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Frederick H. Dyer, Compendium of the War of the Rebellion: Regimental Histories 68 28 Browse Search
Alfred Roman, The military operations of General Beauregard in the war between the states, 1861 to 1865 64 0 Browse Search
Rebellion Record: a Diary of American Events: Documents and Narratives, Volume 8. (ed. Frank Moore) 39 3 Browse Search
Rebellion Record: a Diary of American Events: Documents and Narratives, Volume 4. (ed. Frank Moore) 19 1 Browse Search
Frederick H. Dyer, Compendium of the War of the Rebellion: Battles 18 0 Browse Search
Benson J. Lossing, Pictorial Field Book of the Civil War. Volume 2. 17 1 Browse Search
Comte de Paris, History of the Civil War in America. Vol. 4. (ed. Henry Coppee , LL.D.) 16 0 Browse Search
Official Records of the Union and Confederate Armies, Chapter XXII: Operations in Kentucky, Tennessee, North Mississippi, North Alabama, and Southwest Virginia. March 4-June 10, 1862., Part II: Correspondence, Orders, and Returns. (ed. Lieut. Col. Robert N. Scott) 16 0 Browse Search
Rebellion Record: a Diary of American Events, Diary from December 17, 1860 - April 30, 1864 (ed. Frank Moore) 11 3 Browse Search
Horace Greeley, The American Conflict: A History of the Great Rebellion in the United States of America, 1860-65: its Causes, Incidents, and Results: Intended to exhibit especially its moral and political phases with the drift and progress of American opinion respecting human slavery from 1776 to the close of the War for the Union. Volume II. 7 1 Browse Search
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Browsing named entities in Rebellion Record: a Diary of American Events: Documents and Narratives, Volume 8. (ed. Frank Moore). You can also browse the collection for Union City (Tennessee, United States) or search for Union City (Tennessee, United States) in all documents.

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of any importance was the attack upon Union City, Tennessee, by a portion of Forrest's command. Tkman, and men,51 Island No.10, and men,162 Union City, and men,479   Aggregate2329 Question were not mounted, and only part of those at Union City. I had not enough mounted men within my reael Hicks, at Paducah, and Colonel Hawkins at Union City, advised me by telegraph of the presence in Down to this time it was uncertain whether Union City or Paducah was the real object of attack. Lt Columbus, and arriving within six miles of Union City at four P. M., where I learned that a surrenpresence of Forrest. My purpose was to save Union City, bring in its garrison, and have General Vean? Answer. It was but fourteen miles from Union City; too weak for defence, and unimportant. Hav brought away the garrison. Question. Was Union City important as a military post? Answer. I tdence growing out of demands to surrender at Union City, Paducah, and Columbus, showing premeditatio[1 more...]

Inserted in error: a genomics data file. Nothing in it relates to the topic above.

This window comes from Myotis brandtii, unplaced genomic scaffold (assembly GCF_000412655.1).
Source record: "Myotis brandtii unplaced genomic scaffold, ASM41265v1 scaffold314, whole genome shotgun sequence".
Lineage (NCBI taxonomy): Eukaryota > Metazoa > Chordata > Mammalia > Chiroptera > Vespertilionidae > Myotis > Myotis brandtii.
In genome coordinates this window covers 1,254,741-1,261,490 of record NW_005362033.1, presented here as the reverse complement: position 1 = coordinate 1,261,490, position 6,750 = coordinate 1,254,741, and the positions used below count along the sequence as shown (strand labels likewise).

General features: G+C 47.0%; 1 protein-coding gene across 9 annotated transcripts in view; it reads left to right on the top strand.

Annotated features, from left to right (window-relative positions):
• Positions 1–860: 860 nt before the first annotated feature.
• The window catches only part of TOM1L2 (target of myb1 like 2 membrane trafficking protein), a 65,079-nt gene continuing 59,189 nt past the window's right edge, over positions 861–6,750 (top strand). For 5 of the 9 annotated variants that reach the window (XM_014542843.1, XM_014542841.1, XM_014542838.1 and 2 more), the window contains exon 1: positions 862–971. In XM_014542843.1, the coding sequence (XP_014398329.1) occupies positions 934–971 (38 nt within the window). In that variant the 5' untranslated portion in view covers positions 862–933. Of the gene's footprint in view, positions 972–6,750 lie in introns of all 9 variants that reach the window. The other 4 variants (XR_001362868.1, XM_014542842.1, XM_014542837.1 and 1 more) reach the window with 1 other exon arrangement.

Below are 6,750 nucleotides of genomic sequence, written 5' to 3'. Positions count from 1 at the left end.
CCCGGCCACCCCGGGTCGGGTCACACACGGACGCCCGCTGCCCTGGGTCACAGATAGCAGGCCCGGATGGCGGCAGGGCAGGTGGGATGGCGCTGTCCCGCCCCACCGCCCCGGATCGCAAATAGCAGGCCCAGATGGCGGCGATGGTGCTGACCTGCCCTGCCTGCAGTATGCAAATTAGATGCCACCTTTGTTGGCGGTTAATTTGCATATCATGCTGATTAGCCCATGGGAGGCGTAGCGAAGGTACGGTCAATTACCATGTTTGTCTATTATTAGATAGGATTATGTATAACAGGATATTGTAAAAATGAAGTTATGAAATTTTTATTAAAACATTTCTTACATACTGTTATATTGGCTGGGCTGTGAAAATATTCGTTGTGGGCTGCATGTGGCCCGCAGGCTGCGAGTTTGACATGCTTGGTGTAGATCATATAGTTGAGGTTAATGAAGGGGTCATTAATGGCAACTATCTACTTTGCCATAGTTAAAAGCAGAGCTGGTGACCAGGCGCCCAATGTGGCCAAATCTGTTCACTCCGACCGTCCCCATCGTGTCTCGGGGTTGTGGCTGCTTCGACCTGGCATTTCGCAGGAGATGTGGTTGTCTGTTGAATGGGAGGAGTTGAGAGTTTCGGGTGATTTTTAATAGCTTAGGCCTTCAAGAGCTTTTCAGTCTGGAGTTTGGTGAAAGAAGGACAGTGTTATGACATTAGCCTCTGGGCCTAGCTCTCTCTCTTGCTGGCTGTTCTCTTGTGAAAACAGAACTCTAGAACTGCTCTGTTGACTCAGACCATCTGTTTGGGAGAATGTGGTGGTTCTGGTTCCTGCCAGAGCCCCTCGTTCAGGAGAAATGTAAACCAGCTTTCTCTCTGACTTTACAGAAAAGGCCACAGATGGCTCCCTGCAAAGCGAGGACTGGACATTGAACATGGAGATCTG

nd threatening the railroad, so as to take advantage of any offensive movement on our part against Jackson; and although forces other than Forrest's individual command were constantly arriving and departing, the rebel strength at that place never exceeded six thousand or seven thousand--not twelve thousand or fifteen thousand, as reported at the time by your correspondent. On the twenty-fourth, a movement from the direction of Columbus, Ky., was discovered by a rebel scouting-party near Union City; and now we come to the explanation of the dispositions made by General Hurlbut to capture the rebel force at Jackson. Brigadier-General A. L. Smith, with six thousand men, one third of whom were cavalry or mounted infantry, was ordered to proceed eastward from Columbus, and then to take a position south-east of Jackson. This was the demonstration mentioned above as having been discovered by the rebels. General Smith succeeded in getting nearly to the point at which he would have had to
linois cavalry, composed of regiments comparatively near the point of concentration, arrived at Colliersville before the First brigade, commanded by Colonel G. E. Waring, Jr., of the Fourth Missouri cavalry. This brigade was stationed at Union City, Tennessee, on the north-western boundary of West-Tennessee, when orders reached it to march southward. Without delay, the command was put in motion, through a district of country rendered barren of forage and provisions by two years of campaigningd, and the horses harnessed to the artillery carriages or ammunition-wagons, to draw them for miles through the half-frozen mud and water. On the eighth of February, the First brigade, having marched two hundred and fifteen miles since leaving Union City on the twenty-third of January, 1864, arrived at Colliersville. The force thus assembled was under the command of Brigadier-General W. S. Smith, then the Chief of Cavalry in the Division of the Mississippi. Under the orders of General Smith
ntful chapter written. On Thursday, the twenty-fourth instant, Union City, sixty-five miles distant, was attacked and surrendered to Colonenes. These, with the four hundred taken a day or two before at Union City, Forrest offered to exchange for confederate prisoners, man for mebel General Forrest, with seven thousand men, had attacked Union City, Tennessee; then that it had surrendered; then that the rebels were attly posted, as to the strength of our garrison here as well as at Union City. There was no delay in the advance. He pushed his line forward rest having about five hundred of our men who were surrendered at Union City, and fifty or sixty captured in hospital the day before. Colonel Polk: I left Jackson on the twenty-third ultimo, and captured Union City on the twenty-fourth, with four hundred and fifty prisoners, amonr in the dry-dock, and brought out fifty prisoners. My loss at Union City and Paducah, as far as known, is twenty-five killed and wounded--